Women from the Amhara town of Nifas Mewcha told Amnesty that fighters associated with the Tigray People’s Liberation Front (TPLF), which has been fighting Ethiopia’s central government in a year-long war in the country’s north, committed widespread rape and sexual violence in mid-August.
CNN has not interviewed the women and cannot independently verify the claims.
“The testimonies we heard from survivors describe despicable acts by TPLF fighters that amount to war crimes, and potentially crimes against humanity. They defy morality or any iota of humanity,” said Agnès Callamard, Amnesty International’s secretary general.
According to Amnesty’s interviews, one woman, a 30-year-old food seller in the town, claimed TPLF fighters raped her in front of her children, slapped and kicked her before taking food items from her house.
“Three of them raped me while my children were crying,” she told Amnesty International. They slapped me [and] kicked me,” she said. “They were cocking their guns as if they are going to shoot me.”
TPLF spokesman Getachew Reda on Wednesday denied the allegations and called for an independent investigation. Getachew told CNN by phone that while the TPLF took the allegations “very seriously,” he believed they were “basically groundless, because our forces do not indulge in the very practices of our enemy forces.”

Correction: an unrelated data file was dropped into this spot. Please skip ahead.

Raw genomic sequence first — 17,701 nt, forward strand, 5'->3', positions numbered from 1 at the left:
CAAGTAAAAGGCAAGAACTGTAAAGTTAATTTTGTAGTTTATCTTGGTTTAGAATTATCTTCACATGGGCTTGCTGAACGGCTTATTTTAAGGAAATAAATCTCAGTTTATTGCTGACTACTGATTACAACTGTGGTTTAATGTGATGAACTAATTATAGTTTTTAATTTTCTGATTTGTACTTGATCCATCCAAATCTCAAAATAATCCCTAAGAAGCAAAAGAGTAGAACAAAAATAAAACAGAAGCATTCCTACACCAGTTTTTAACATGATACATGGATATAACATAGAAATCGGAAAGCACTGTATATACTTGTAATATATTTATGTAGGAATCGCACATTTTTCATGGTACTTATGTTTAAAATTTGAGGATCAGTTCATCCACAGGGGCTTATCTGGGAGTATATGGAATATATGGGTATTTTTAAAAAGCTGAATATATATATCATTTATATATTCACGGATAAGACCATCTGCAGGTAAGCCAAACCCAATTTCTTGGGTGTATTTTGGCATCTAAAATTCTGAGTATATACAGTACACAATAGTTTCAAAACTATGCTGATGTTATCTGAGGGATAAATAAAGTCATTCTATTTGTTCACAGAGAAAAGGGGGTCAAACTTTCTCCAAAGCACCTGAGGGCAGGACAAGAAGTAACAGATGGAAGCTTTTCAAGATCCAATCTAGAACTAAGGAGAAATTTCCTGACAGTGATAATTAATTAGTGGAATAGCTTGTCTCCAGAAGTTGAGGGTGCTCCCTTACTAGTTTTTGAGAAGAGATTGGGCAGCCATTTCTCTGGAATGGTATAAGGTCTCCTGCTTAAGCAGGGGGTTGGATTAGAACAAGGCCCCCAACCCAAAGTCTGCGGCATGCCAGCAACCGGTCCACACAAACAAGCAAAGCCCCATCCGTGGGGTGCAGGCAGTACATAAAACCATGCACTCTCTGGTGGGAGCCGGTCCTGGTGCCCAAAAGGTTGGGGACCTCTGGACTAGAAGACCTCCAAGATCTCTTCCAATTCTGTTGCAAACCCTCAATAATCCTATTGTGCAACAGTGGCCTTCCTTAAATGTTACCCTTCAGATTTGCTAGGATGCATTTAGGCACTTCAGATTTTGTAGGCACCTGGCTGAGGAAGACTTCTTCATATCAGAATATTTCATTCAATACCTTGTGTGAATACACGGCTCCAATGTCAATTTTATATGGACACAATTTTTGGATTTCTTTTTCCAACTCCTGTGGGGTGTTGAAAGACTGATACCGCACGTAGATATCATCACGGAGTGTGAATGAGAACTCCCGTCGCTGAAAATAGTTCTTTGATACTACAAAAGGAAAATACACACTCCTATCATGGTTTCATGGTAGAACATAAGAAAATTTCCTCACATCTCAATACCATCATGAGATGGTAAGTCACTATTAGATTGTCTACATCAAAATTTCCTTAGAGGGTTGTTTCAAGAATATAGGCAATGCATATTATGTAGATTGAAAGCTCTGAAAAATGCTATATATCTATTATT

Besides the assaults, Amnesty reported that the women were denigrated using ethnic slurs such as ‘donkey Amhara’ and ‘greedy Amhara’ and were unable to seek medical assistance after their assaults because the non-governmental organization that provides care has left the region due to security concerns.
In a statement last week, UN Secretary-General António Guterres called for unrestricted humanitarian access to Tigray, Amhara and Afar. The UN also said no aid convoys with supplies had been able to enter Tigray since mid-October.
In August, a separate Amnesty International report detailed widespread rape and sexual violence carried out by troops and militias aligned with the Ethiopian government, including the Amhara Regional Police Special Force and Fano, an Amhara militia. To conduct the report, Amnesty interviewed medical professionals and 63 survivors of sexual violence between March and June 2021.
CNN has not previously reported accusations of sexual violence by TPLF fighters during the current conflict.